by Brett Larner
The first race of the year kicks off just hours into the first day: the Japanese corporate men's national championship New Year Ekiden. 100 km split into seven stages, the New Year Ekiden is broadcast live nationwide. Now in its 54th year, it has become the main focus of the year for professional Japanese men, with October and November's regional qualifying ekidens taking the place of a fall marathon and, this year, the drive to promote team sponsors pushing the New Year Ekiden ahead of the great Fukuoka International Marathon.
Questionable as this may be, the New Year Ekiden is where you see the peak performances happening. On the ekiden's longest leg, the 22.3 km Fourth Stage on the current course, top men such as Keita Akiba (Team Komori Corp.), Takayuki Matsumiya (Team Konica Minolta) and Yu Mitsuya (Team Toyota Kyushu) have run times equivalent to a sub-hour half marathon, well ahead of the official national record. You rarely see the big Japanese names turn in such performances elsewhere, but this race shows their true quality.
Many teams feature Kenyan or Ethiopian ringers brought in specifically to give the team an advantage in the New Year Ekiden. Last year the powers that be made the decision to minimize this advantage by shortenening the Second Stage to 8.3 km, by far the shortest, and restricting non-Japanese runners to this single stage. As a result this year you will be able see sub-27 minute men Josephat Ndambiri (Team Komori Corp.) and Martin Mathathi (Team Suzuki), sub-hour half marathoner Gideon Ngatuny (Team Nissin Shokuhin) and more going head-to-head and all-out. Whether they will be around much longer is another question, so enjoy the battle while you can.
Last year's race came down to a tight three-way sprint finish between the venerable Team Asahi Kasei, the powerful Team Nissin Shokuhin, and the unexpected contender Team Fujitsu. All three teams finished within one second of each other, with Fujitsu's Ryuji Matsushita gaining a stride on Nissin's Yuzo Onishi and Asahi Kasei's Tomoya Adachi for the win. This year don't look for that to happen: after carefully building a team of fresh young talent over the last few years Nissin added the final ingredient this spring: 27:38 man Yuki Sato.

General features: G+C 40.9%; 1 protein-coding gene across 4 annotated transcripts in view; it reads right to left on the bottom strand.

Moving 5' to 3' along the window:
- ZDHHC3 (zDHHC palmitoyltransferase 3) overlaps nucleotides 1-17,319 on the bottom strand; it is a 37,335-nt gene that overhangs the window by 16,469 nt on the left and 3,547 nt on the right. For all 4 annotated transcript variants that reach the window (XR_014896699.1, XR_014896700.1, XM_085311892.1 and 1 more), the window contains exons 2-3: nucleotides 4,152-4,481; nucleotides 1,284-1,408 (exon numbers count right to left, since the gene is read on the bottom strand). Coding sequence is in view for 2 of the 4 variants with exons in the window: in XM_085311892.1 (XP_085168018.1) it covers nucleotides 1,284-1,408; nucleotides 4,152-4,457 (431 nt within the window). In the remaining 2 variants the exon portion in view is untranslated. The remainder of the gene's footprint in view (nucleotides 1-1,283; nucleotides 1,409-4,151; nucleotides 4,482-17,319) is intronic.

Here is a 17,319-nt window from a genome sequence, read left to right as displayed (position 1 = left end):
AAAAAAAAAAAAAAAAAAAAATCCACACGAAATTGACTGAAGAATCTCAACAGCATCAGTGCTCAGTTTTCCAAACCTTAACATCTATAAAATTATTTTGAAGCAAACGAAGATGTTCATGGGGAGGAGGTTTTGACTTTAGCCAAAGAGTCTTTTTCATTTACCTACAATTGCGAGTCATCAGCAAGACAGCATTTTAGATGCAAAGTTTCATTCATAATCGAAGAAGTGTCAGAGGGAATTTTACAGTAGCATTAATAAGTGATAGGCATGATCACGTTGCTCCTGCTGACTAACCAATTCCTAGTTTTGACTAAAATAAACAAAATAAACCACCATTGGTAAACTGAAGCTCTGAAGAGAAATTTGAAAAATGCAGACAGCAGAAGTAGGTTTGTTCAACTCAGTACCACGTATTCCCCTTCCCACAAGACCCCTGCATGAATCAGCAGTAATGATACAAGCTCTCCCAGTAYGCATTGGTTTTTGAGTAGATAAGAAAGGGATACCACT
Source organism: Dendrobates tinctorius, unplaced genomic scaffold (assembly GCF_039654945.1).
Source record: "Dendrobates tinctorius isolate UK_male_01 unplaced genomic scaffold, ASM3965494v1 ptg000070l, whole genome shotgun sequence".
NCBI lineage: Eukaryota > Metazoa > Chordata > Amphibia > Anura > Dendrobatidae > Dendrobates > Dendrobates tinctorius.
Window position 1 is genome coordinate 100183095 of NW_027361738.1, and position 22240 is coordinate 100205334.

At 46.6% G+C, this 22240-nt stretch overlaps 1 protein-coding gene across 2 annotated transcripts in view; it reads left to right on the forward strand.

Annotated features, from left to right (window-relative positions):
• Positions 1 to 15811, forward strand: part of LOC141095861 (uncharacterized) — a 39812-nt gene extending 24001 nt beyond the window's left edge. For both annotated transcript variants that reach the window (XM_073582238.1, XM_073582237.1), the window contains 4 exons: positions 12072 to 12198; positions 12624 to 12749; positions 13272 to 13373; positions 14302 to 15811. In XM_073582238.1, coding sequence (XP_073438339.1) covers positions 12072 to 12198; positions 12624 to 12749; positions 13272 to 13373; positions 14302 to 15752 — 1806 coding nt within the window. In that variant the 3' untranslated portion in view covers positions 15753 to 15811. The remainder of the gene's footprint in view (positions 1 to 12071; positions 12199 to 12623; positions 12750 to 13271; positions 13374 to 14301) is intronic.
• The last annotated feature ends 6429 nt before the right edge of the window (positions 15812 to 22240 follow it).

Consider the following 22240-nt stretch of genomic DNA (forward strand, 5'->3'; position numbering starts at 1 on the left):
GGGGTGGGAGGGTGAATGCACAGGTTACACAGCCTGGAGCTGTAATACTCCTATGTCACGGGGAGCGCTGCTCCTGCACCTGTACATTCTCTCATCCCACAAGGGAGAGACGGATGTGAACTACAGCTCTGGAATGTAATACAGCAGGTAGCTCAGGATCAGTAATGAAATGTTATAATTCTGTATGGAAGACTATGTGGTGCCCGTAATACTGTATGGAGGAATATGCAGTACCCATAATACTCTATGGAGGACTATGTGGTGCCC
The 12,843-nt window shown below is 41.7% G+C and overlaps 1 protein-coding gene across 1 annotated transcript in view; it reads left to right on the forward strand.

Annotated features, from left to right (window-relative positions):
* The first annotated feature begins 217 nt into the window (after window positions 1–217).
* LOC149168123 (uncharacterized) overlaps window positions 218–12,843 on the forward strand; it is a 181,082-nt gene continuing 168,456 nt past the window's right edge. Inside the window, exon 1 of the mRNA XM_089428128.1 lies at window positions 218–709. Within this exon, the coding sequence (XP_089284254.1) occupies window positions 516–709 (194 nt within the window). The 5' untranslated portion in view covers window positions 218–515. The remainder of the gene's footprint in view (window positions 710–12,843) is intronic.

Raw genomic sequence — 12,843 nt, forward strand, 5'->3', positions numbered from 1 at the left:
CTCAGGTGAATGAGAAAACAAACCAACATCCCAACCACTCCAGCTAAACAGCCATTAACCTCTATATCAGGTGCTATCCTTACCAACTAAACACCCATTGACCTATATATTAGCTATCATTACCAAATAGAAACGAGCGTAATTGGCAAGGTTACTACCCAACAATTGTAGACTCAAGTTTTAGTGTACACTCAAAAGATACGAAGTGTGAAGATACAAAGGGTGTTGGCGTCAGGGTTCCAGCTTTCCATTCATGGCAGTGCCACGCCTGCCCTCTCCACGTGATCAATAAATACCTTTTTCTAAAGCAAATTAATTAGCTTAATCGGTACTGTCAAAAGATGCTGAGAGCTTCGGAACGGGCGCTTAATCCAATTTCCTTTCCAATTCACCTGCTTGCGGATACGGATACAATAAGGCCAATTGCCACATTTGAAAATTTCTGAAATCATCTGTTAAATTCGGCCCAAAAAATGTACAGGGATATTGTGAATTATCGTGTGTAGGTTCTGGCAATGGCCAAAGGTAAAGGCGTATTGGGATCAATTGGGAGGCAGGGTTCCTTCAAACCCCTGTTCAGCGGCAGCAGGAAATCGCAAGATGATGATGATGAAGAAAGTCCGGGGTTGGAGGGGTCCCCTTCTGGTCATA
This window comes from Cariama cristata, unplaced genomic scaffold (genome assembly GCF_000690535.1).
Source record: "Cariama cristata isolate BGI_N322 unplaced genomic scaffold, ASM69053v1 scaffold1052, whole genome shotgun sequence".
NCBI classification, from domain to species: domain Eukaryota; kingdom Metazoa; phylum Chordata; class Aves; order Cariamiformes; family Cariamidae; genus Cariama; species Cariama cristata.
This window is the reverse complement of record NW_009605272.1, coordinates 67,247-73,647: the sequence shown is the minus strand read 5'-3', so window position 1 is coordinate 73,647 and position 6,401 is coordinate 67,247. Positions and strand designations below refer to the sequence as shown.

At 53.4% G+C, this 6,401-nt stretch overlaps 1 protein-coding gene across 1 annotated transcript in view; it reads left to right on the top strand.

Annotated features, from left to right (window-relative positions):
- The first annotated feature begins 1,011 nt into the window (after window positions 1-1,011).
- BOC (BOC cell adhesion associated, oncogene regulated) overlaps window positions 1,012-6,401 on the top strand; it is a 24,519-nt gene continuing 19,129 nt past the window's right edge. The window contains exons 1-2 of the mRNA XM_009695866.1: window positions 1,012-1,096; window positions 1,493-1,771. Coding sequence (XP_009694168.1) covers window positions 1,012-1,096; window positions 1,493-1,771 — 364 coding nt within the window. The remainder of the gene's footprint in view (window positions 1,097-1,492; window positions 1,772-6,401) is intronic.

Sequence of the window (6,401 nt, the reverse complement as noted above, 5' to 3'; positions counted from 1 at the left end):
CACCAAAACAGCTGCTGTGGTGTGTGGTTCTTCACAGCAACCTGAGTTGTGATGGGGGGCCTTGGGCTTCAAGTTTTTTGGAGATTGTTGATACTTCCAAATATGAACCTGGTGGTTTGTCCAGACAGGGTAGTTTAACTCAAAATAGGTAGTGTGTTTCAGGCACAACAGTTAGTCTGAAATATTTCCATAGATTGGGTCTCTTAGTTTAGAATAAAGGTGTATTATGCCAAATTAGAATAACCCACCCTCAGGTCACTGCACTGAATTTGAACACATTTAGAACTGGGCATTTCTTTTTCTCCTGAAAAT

Sato was the most dominant runner in the country throughout high school and university, challenged at the end of his student career only by Kensuke Takezawa (Team S&B). Injury wiped out most of his senior year and his chance for Beijing, but Sato returned in April with a 27:38.25 PB in the 10000 m just weeks after joining Nissin. He's been up and down since then, but his stunning run at November's East Japan Jitsugyodan Ekiden regional qualifier made one thing clear: if he is on, nobody will touch Nissin on New Year's day. Between him, Ngatuny, second-year team members Satoru Kitamura and Bene Zama, East Japan anchor Kosaka Hoshina and whichever of Nissin's older members fill in the gaps, Nissin is far and away the class of the nation. If Sato is off, well then, things will get interesting.
Team Fujitsu was a weak 9th in the East Japan qualifier, so it's unlikely they will be in a position for a repeat win. Team Honda and Team Konica Minolta were close together in 2nd and 3rd, strong but a minute and a half behind Team Nissin Shokuhin. Konica Minolta's Takayuki Matsumiya, the 5000 m and 30 km national record holder, has been out of form since Beijing, but if Sato falters either team could be there to pick up the lead.
Looking elsewhere in the country, Team Asahi Kasei is again the strongest on paper, but all three of its strongest runners, 10000 m national champion Yuki Iwai, Olympian Ryuji Ono and World Championships marathoner Tomoyuki Sato had injury problems this year. If they are not back to full strength Asahi Kasei will not be up front. Samuel Wanjiru's former team Toyota Kyushu, led by 27:41 man Yu Mitsuya, Hakone Ekiden uphill star Masato Imai and half marathon specialist Yukinobu Nakasaki, make a return after failing to qualify last year, but with only six strong men on the team they need one of their junior members to step up with a big run to be in contention. Team Toyota, Team Komori Corp. and Team Toyota Boshoku are all strong possibilities for the top five.
TBS' six hour New Year Ekiden broadcast begins at 8:30 a.m. Japan time on New Year's Day. Overseas viewers should be able to watch live online using Keyhole TV. JRN will provide live English commentary via Twitter on JRNLive.
(c) 2009 Brett Larner
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